This wonderful piece of information about buying expired domains is simply mind-blowing and I did not know about that before. It is easy for every one to understand about the topic with the pictorial representation. I feel sad that you lost around $400 due to Fake PR, but this article will surely help others save them from any sort of inconvenience.
If you are looking to monetize an idle domain, looking to third-party platforms would be a good idea. Many of these platforms such as Nameforest ourselves will create a logo alongside your domain, which will be added to the list of preexisting domains on their sites. This is useful as the demand for your domain will also be greatly increased after it is rented as opposed to a domain that leads to a blank site - thus making it easier for you to find a potential buyer.
Check DA/PA: The “Domain Authority” and “Page Authority” metrics gained significant popularity over the last few years. They seem to correlate well with a domain’s ability to rank in the search engines and hence, a domain having a high DA/PA will typically have a higher value. This is not to say domains with low DA/PA can’t sell for a lot of money because, at the end of the day, it’s just one factor. However, it’s good to take a look at these as they may tip the scale in favor of or against some buying decisions.
Domain name expert Bill Sweetman has provided strategic domain name advice to major companies around the world for over 20 years. Bill is the President & Lead Ninja of Name Ninja, a boutique domain name consulting firm that helps companies acquire, manage, protect, and profit from their domain names. A self-confessed domain name fanatic, Bill registered his very first domain in 1994 (which he later sold for five figures) and has been perfecting his “Domain Karate” moves ever since.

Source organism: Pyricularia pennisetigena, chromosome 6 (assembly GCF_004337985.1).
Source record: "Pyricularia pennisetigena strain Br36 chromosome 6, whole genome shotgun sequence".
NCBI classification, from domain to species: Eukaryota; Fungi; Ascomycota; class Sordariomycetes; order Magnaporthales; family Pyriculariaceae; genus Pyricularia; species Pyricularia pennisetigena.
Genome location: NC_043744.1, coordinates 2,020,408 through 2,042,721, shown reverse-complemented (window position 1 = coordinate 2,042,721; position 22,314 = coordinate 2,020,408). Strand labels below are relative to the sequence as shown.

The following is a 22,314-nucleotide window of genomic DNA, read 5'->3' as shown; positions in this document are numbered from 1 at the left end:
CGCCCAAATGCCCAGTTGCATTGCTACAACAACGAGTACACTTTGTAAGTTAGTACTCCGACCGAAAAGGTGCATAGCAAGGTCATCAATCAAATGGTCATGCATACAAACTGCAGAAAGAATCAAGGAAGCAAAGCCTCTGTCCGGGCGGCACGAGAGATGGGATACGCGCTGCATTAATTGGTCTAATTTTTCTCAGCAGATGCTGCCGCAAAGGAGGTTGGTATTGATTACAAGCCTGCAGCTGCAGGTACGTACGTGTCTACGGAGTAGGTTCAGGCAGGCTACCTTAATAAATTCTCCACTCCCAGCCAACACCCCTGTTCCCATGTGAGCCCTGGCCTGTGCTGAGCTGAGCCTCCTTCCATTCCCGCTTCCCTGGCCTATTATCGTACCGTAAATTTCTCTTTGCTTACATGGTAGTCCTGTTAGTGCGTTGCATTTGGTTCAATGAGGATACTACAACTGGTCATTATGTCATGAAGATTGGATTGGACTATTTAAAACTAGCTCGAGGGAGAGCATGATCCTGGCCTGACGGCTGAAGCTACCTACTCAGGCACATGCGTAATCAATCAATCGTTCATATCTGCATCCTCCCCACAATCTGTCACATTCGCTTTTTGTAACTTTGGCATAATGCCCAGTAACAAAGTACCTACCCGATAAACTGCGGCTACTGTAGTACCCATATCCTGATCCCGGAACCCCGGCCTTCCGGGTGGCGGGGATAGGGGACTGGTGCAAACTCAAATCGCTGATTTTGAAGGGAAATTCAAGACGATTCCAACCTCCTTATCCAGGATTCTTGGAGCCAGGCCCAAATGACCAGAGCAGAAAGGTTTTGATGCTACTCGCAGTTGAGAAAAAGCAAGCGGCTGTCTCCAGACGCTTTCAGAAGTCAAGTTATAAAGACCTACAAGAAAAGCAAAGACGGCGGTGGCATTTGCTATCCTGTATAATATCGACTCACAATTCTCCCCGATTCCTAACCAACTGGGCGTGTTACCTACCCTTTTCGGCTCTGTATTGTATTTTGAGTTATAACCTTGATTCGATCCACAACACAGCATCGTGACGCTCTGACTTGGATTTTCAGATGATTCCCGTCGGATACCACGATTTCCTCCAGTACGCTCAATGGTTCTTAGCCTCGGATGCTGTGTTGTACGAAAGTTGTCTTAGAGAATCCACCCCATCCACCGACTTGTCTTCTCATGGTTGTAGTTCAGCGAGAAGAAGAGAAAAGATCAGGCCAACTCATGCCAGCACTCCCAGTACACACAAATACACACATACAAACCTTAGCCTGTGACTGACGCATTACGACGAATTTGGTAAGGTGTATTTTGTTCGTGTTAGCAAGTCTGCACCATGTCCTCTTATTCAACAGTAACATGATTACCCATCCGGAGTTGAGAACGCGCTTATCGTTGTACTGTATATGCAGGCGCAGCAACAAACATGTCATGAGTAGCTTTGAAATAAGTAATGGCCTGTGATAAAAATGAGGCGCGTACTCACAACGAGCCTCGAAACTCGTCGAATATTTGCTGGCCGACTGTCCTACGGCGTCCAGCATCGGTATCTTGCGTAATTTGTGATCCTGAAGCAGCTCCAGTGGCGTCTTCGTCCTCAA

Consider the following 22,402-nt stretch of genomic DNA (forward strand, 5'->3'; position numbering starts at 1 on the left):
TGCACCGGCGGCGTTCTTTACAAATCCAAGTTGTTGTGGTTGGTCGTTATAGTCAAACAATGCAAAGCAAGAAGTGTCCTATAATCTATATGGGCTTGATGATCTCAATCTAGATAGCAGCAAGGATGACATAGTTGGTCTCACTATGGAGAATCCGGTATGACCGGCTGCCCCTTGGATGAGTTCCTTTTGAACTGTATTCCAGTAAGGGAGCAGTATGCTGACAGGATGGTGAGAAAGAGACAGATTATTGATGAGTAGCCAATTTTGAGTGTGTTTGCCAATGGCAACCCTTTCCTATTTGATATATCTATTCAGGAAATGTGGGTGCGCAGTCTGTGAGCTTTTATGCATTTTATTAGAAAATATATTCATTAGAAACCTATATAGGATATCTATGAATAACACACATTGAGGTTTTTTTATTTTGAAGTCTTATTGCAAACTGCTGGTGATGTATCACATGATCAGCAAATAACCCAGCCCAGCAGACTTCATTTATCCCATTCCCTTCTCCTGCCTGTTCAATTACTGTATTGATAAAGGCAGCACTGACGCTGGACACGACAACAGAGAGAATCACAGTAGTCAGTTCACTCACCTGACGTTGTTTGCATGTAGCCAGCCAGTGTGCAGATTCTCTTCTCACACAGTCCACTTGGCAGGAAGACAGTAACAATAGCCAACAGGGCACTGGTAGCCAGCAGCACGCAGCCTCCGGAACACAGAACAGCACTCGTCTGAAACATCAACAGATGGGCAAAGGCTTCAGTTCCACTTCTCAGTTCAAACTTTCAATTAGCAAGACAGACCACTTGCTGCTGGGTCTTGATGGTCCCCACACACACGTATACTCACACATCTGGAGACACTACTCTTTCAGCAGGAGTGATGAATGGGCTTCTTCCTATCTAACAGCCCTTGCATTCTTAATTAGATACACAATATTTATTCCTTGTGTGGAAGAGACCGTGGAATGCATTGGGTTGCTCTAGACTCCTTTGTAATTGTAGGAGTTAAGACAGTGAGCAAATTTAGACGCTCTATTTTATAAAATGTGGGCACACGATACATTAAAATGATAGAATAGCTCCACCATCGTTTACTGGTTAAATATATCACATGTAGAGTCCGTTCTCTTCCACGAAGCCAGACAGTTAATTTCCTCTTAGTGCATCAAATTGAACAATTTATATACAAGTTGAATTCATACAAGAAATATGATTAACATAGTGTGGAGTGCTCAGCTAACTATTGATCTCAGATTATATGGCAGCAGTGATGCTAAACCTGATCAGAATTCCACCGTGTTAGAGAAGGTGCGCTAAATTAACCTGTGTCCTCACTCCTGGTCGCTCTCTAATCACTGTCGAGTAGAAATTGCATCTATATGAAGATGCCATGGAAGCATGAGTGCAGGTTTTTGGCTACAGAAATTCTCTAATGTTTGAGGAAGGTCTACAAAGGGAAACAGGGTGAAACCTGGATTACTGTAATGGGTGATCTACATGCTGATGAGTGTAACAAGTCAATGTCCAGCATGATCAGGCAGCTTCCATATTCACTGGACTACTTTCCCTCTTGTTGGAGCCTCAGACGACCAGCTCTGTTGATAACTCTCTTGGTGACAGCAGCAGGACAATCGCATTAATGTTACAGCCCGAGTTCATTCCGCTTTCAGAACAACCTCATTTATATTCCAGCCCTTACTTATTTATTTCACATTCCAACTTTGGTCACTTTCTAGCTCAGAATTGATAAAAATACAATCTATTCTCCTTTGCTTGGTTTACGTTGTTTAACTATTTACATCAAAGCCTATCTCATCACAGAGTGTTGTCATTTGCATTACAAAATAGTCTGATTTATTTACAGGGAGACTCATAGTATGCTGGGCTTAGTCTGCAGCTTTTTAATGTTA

Do you want to learn how to make money buying and flipping domain names? If so, this guide will provide you with the basic knowledge and direction required to get started! Unlike domain name investing, where a "buy and hold" strategy is the standard technique, domain name flipping is all about finding valuable domains and quickly selling them for a profit.
Flipping domains are similar to flipping houses in real estate: You buy a property with potential, improve it, and then sell quickly for twice the profit (or more). Between 2005 and 2012, internet marketers had been obsessed with flipping domains… and for good reason. Many were successful at buying plain old domain names, spicing them up with keyword-stuffed content, giving them much-needed traffic, and then selling them off to the highest bidder. But in 2017, can this still be a viable online business?
The first is the link profile I and actually took this example carbondsystems.com because it looked like a pretty good choice. It’s from 2003. It has some links, some age and it’s in DMAS and looked at the link profile in DMAS. So, you just copy and paste the domain,  the home page it to here, click on the search links button and this will show you all the links to that site.